These shops offer different spokes for different folks
By Erin Ensign Photograph by Martha Williams |
Hard-core cyclists will tell you there's no better way to get around the city than by bike. You can zip past traffic, head the wrong way down one-way streets, avoid parking headaches and shake your head at the crowd of people waiting for a bus that never comes, thanks to the incredible shrinking CTA.
In the market for a new ride? We'll help you make an informed purchase.
They're shiny, they're pretty and, if assembled correctly at the store, they'll require little to no tinkering to fit specific needs.
What the nationwide chain Performance Bicycle Shop (2720 N Halsted St at Schubert Ave, 773-248-0107; and in Naperville and Northbrook) lacks in selection and street cred, it makes up for in friendliness and perks, like its 90-day price adjustments and free tune-ups for the lifetime of the bike. Here, you'll find more than 200 road bikes (up to $2,000) and hybrids ($200–$500) from Giant, Fuji, Tirreno andSchwinn, plus ample accessories.
The family-owned, Chicago-based Kozy's Cyclery (601 S LaSalle St at Harrison St, 312-360-0020; 1451 W Webster Ave atClybourn Ave, 773-528-2700; 219 W Erie St at Wells St, 312-266-1700; 3712 N Halsted St at Waveland Ave, 773-281-2263) carries road and mountain bikes from Cannondale,Schwinn, Specialized and Giant ($200–$4,000), and cruisers, choppers, recumbents and tandems ($320–$925). While selection is good, customer service is lukewarm. Kozy's can't guarantee a quick in-and-out experience, but its ubiquitous locations put it in the same league, in terms of merchandise volume, as Village Cycle Center (1337 N Wells St at Evergreen Ave, 312-751-2488). Village lays claim to the largest inventory of any bike shop in the nation, with a staggering 10,000 bikes in its stockroom and 300 on display. It's got a big, efficient sales staff to handle the often-chaotic customer traffic. Most sales are comfort and hybrid bikes ($300–$400), and Village will sell older models at a 25 to 40 percent discount. The store doesn't allow outdoor test rides, which turns off some customers, but you have seven days to return a bike for a full refund.
On the Route (3146 N Lincoln Ave between Belmont and Barry Aves, 773-477-5066) is a small neighborhood shop that swaps the big inventory for attentive service. Expect road bikes by Bianchi and Trek ($570–$4,000); mountain bikes by Trek, Marin and Cannondale ($220–$2,500); and Nirve cruisers in trendy Paul Frank and John Deere styles ($250–$450). The repair shop gets high marks, too. Turin (1027 Davis St at Maple Ave, Evanston, 847-864-7660), another independent that shines with good service (it'll adjust parts to fit your frame when you test-drive a bike), offers a sweet selection of new wheels and dependable mechanics.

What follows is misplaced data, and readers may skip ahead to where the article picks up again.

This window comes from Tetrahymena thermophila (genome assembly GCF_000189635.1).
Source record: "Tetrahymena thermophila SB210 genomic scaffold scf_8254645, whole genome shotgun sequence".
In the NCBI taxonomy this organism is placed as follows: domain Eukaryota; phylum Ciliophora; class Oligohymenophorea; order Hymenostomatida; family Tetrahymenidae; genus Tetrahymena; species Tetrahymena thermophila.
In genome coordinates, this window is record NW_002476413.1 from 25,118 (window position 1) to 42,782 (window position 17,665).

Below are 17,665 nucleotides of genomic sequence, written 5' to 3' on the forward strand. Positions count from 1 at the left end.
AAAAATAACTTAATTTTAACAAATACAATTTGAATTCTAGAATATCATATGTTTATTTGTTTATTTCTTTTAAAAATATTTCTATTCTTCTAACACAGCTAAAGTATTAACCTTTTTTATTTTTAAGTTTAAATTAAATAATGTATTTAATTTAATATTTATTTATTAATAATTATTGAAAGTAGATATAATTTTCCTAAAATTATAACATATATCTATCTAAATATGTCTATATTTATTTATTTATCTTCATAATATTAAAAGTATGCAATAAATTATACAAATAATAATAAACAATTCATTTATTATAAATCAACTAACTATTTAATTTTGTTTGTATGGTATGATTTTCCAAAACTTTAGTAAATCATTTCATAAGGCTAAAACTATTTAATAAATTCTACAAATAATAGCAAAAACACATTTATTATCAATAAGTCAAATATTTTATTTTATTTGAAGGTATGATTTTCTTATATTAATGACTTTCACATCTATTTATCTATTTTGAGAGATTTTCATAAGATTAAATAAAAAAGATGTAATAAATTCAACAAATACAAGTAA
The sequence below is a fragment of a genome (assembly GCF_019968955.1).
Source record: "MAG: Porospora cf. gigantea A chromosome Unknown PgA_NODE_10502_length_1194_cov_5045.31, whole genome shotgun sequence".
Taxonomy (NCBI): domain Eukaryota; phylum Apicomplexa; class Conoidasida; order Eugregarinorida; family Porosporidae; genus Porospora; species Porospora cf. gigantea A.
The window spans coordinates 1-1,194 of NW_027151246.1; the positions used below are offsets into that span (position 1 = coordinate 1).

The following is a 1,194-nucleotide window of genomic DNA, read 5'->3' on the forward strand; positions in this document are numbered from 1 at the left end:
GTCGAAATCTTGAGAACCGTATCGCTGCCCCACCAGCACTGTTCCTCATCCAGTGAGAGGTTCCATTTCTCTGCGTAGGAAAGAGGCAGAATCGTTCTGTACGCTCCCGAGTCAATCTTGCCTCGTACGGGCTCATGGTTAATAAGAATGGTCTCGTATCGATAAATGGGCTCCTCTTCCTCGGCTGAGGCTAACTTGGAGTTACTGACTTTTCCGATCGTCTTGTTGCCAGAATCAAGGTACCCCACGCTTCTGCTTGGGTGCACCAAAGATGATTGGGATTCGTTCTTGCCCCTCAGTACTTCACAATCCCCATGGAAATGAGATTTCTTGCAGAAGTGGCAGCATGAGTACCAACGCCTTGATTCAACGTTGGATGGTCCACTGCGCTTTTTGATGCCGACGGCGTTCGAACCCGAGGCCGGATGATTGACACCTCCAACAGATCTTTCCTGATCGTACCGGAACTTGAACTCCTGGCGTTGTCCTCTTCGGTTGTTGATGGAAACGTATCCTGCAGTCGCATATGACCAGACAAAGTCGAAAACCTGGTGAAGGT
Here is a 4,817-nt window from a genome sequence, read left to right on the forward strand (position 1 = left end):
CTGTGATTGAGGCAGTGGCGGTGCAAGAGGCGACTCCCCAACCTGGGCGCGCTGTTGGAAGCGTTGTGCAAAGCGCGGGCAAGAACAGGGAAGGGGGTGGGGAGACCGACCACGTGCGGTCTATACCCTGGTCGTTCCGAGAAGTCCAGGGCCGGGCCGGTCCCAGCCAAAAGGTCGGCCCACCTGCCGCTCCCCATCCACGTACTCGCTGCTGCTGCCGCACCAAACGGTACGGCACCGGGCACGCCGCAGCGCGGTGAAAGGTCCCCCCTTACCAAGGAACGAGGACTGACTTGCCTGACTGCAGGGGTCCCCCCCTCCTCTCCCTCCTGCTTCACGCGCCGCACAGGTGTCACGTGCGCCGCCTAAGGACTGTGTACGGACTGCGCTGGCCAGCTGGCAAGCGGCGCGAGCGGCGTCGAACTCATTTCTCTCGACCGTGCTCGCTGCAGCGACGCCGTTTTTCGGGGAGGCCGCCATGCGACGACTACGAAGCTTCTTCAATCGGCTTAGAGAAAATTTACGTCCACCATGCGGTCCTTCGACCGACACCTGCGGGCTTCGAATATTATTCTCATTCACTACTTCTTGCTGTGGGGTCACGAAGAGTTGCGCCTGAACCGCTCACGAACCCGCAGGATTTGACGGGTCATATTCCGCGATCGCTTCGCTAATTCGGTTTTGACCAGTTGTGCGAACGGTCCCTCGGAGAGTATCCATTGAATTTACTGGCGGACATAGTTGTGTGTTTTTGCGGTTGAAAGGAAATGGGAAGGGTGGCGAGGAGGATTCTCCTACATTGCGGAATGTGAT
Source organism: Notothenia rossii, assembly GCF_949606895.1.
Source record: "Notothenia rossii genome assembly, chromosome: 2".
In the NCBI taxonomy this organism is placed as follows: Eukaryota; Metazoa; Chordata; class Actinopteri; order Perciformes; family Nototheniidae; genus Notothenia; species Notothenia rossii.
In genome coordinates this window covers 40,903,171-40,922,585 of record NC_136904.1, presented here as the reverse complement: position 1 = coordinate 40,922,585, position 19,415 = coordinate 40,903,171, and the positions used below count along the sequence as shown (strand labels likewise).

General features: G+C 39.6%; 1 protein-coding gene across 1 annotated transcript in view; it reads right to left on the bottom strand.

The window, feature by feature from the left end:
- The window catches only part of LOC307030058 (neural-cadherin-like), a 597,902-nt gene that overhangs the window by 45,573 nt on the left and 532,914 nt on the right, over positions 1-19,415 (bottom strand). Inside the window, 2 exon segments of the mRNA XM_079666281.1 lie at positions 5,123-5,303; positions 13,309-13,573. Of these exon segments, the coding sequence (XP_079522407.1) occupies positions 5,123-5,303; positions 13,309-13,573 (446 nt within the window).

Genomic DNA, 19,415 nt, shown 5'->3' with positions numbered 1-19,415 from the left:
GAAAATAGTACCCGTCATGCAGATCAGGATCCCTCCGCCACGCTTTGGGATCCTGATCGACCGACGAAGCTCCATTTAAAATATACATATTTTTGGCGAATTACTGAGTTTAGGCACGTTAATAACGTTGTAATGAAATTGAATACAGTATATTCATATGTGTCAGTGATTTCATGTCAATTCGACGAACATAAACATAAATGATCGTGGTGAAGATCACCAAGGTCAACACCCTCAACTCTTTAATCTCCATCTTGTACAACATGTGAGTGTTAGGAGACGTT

For specialty models, new bikes are the way to go. Through The Bike Rack (2930 Campton Hills Rd just west of Route 64, St. Charles, 800-711-BIKE), you can buy hard-to-find hand cycles, as well as traditional bicycle models. Rapid Transit Cycle Shop (1900 W North Ave at Wolcott Ave, 773-227-2288) is one of the best stores for recumbents and folding bikes (along with conventional styles), and it's also one of the few that can handle hand-cycle repairs.
Purchasing a used bike makes a lot of sense—and not just because you're keeping it from ending up as scrap metal. Used bikes are cheaper, the selection is usually wider and they offer plenty of opportunities formodifications.
One of the best places to get a used ride is the Working Bikes Cooperative (1125 S Western Ave between Roosevelt Rd and Grenshaw St, 312-421-5048). This volunteer-run nonprofit obtains landfill-bound bikes through scavenging and donations, and then restores them to working condition. What's more, all profits go toward sending repaired bikes to Third World countries for people who need them the most. You'll find a huge selection of 10-speed road bikes and the occasional cruiser or mountain bike at the co-op's retail storefront (open Sat, Sun and Wed, noon–5pm) for an average price of $55.
At Uptown Bikes (4653 N Broadway between Wilson and Leland Aves, 773-728-5212), another purveyor of used bikes, you'll most likely find 21-speed hybrids and mountain bikes ($250 on average), custom builds and a well-organized selection of used parts. Used road bikes tend to go quickly.
Logan Square's Boulevard Bikes (2535 N Kedzie Blvd between Linden Pl and Logan Blvd, 773-235-9109) acquires used bikes through trade-ins and from Working Bikes. (Instead of restoring them to minimal working condition, however, Boulevard completely rehabs its bikes.) You'll mostly find 10-speed road bikes from the '70s and '80s, plus the occasional Schwinn 3-speed or Raleigh cruiser ($100–$300). Boulevard can also service hard-to-repair models like hand cycles.
On the far South Side, Hegewisch Cycle & Hobby Shop (13403 S Brandon Ave at 134th St, 773-646-2584) is as mom-and-pop as it gets. Amid the hobby supplies are tricycles, 20-inch BMX-style bikes and pink 10-speeds ($20–$29) for kids. Adults will find mountain bikes, single-speed coasters and 10-speeds in a slew of 1970s colors from no-name brands ($35 on average, cash only).
Or, you could simply go to the Chicago Police Department Public Auction. Once a month, the fuzz auction off stolen property that's been recovered, but not claimed, at the West Side Technical Institute (2800 SWestern Ave between 28th and 31st Sts). Auctions start at 10am Saturday, and bikes go first. Expect to see 40 to 70 bikes, which, depending on the pedigree, go for $5 to $800 (cash bids only). Previews are on the preceding Friday, 1–3pm, and on auction day, 8:30–10am. Upcoming auctions: June 25, July 23, August 20 and September 24. For more info, call 312-743-1298.